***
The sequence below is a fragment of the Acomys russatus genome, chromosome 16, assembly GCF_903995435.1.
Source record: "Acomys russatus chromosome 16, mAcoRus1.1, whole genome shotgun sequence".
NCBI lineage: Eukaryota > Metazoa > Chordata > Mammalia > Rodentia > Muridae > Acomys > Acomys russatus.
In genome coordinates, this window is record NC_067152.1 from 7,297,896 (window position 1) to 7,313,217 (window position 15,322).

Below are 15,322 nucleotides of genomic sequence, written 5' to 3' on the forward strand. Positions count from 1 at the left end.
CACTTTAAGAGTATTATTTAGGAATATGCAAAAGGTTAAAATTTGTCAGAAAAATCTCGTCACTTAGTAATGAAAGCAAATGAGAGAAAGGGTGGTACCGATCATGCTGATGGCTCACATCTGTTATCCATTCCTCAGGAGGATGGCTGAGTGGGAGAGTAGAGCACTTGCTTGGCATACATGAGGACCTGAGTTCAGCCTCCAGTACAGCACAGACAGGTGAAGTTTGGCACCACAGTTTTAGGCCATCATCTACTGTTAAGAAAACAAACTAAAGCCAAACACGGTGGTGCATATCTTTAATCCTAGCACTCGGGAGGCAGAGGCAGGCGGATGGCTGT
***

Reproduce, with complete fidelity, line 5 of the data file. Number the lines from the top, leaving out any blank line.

Below are 15,322 nucleotides of genomic sequence, written 5' to 3' on the forward strand. Positions count from 1 at the left end.